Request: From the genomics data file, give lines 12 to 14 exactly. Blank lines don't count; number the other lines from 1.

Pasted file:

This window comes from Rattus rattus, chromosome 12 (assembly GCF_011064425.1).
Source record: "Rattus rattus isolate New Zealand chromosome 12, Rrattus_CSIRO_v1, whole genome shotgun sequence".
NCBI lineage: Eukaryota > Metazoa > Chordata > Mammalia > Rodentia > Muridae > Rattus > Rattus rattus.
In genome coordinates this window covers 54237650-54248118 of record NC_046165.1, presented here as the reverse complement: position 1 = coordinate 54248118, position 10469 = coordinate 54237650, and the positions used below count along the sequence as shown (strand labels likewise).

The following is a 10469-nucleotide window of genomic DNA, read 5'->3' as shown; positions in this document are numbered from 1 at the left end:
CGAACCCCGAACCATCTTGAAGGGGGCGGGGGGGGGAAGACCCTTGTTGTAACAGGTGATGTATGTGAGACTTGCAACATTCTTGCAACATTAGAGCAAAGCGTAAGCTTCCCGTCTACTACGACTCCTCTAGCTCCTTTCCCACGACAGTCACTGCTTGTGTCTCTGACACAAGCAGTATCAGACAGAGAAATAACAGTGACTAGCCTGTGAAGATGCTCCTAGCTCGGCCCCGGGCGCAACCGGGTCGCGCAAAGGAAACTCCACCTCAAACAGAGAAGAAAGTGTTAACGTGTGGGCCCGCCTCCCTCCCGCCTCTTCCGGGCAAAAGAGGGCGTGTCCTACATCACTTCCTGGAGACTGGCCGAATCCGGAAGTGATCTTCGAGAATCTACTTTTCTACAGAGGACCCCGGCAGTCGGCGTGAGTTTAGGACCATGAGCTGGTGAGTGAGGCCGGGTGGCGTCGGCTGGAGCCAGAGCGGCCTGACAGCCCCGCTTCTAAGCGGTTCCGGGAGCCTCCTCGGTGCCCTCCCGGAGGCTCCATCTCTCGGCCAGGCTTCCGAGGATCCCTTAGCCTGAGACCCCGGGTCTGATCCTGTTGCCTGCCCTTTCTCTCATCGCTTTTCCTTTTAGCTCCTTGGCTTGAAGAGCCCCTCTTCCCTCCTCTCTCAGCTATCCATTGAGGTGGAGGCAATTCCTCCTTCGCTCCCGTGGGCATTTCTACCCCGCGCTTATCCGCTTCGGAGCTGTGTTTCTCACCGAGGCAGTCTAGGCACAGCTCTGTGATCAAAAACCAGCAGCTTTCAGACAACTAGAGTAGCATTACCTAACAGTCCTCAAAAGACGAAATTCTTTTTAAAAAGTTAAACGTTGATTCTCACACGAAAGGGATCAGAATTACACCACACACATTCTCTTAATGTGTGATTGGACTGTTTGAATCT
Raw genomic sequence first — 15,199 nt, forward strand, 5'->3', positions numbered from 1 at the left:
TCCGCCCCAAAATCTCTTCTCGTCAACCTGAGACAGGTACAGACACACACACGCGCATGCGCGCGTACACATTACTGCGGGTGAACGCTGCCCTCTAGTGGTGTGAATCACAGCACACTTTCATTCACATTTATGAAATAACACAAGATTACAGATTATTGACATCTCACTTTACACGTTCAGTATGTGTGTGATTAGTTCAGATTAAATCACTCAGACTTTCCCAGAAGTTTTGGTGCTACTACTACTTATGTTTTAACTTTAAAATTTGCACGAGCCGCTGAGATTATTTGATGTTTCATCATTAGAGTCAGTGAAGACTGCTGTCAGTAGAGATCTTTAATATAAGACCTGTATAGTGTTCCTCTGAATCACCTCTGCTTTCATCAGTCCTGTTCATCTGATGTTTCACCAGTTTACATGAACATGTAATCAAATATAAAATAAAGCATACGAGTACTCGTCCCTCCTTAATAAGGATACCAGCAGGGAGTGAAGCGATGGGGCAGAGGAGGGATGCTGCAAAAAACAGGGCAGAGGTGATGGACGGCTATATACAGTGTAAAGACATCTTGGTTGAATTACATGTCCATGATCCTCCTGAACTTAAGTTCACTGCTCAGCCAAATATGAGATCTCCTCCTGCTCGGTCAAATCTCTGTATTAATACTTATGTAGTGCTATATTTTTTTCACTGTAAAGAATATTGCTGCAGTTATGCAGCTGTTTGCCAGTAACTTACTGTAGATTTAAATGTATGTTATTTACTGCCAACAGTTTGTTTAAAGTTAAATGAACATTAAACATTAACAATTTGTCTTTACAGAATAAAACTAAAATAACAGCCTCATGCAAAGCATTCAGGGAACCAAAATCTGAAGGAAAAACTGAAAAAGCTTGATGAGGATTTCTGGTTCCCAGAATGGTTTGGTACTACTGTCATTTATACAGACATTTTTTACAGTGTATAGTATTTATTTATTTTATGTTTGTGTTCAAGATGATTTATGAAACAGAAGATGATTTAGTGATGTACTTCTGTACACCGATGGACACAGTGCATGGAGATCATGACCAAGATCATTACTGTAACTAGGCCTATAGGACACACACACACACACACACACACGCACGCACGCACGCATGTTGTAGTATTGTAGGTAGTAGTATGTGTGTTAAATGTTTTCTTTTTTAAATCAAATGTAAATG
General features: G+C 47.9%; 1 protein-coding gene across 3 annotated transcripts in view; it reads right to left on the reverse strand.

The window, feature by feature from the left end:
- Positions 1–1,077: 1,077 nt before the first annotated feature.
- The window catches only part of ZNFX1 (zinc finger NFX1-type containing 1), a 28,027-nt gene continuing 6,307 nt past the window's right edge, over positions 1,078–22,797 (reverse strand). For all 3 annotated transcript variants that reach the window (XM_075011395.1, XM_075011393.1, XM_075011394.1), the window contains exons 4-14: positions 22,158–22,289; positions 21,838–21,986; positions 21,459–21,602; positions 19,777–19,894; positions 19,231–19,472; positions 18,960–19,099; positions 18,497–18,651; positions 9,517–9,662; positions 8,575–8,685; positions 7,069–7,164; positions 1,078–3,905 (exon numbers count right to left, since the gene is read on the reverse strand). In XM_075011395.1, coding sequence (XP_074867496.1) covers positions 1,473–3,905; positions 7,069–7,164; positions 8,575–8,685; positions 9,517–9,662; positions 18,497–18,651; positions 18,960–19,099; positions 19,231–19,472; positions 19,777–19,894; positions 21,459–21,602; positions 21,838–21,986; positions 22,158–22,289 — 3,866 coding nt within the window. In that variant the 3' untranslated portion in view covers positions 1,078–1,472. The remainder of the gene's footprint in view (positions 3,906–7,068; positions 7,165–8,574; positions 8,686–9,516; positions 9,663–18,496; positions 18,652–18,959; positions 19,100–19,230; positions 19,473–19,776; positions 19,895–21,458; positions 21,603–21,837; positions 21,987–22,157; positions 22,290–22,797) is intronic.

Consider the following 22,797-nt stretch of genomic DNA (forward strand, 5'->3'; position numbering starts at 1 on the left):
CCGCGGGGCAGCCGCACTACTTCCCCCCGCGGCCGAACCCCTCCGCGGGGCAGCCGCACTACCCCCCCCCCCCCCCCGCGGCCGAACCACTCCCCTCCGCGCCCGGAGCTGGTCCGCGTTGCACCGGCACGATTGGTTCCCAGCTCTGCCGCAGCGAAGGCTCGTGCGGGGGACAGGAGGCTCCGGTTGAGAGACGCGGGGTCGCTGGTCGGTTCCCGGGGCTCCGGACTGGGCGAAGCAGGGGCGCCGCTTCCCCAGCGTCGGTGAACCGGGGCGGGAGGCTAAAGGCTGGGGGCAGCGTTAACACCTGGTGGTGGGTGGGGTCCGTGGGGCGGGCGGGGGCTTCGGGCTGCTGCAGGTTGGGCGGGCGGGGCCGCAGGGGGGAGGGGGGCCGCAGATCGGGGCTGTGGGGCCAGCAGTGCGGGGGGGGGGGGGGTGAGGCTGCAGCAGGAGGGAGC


- The window catches only part of ZNFX1 (zinc finger NFX1-type containing 1), a 28,027-nt gene continuing 6,307 nt past the window's right edge, over positions 1,078–22,797 (reverse strand). For all 3 annotated transcript variants that reach the window (XM_075011395.1, XM_075011393.1, XM_075011394.1), the window contains exons 4-14: positions 22,158–22,289; positions 21,838–21,986; positions 21,459–21,602; positions 19,777–19,894; positions 19,231–19,472; positions 18,960–19,099; positions 18,497–18,651; positions 9,517–9,662; positions 8,575–8,685; positions 7,069–7,164; positions 1,078–3,905 (exon numbers count right to left, since the gene is read on the reverse strand). In XM_075011395.1, coding sequence (XP_074867496.1) covers positions 1,473–3,905; positions 7,069–7,164; positions 8,575–8,685; positions 9,517–9,662; positions 18,497–18,651; positions 18,960–19,099; positions 19,231–19,472; positions 19,777–19,894; positions 21,459–21,602; positions 21,838–21,986; positions 22,158–22,289 — 3,866 coding nt within the window. In that variant the 3' untranslated portion in view covers positions 1,078–1,472. The remainder of the gene's footprint in view (positions 3,906–7,068; positions 7,165–8,574; positions 8,686–9,516; positions 9,663–18,496; positions 18,652–18,959; positions 19,100–19,230; positions 19,473–19,776; positions 19,895–21,458; positions 21,603–21,837; positions 21,987–22,157; positions 22,290–22,797) is intronic.

Consider the following 22,797-nt stretch of genomic DNA (forward strand, 5'->3'; position numbering starts at 1 on the left):
CCGCGGGGCAGCCGCACTACTTCCCCCCGCGGCCGAACCCCTCCGCGGGGCAGCCGCACTACCCCCCCCCCCCCCCCGCGGCCGAACCACTCCCCTCCGCGCCCGGAGCTGGTCCGCGTTGCACCGGCACGATTGGTTCCCAGCTCTGCCGCAGCGAAGGCTCGTGCGGGGGACAGGAGGCTCCGGTTGAGAGACGCGGGGTCGCTGGTCGGTTCCCGGGGCTCCGGACTGGGCGAAGCAGGGGCGCCGCTTCCCCAGCGTCGGTGAACCGGGGCGGGAGGCTAAAGGCTGGGGGCAGCGTTAACACCTGGTGGTGGGTGGGGTCCGTGGGGCGGGCGGGGGCTTCGGGCTGCTGCAGGTTGGGCGGGCGGGGCCGCAGGGGGGAGGGGGGCCGCAGATCGGGGCTGTGGGGCCAGCAGTGCGGGGGGGGGGGGGGTGAGGCTGCAGCAGGAGGGAGC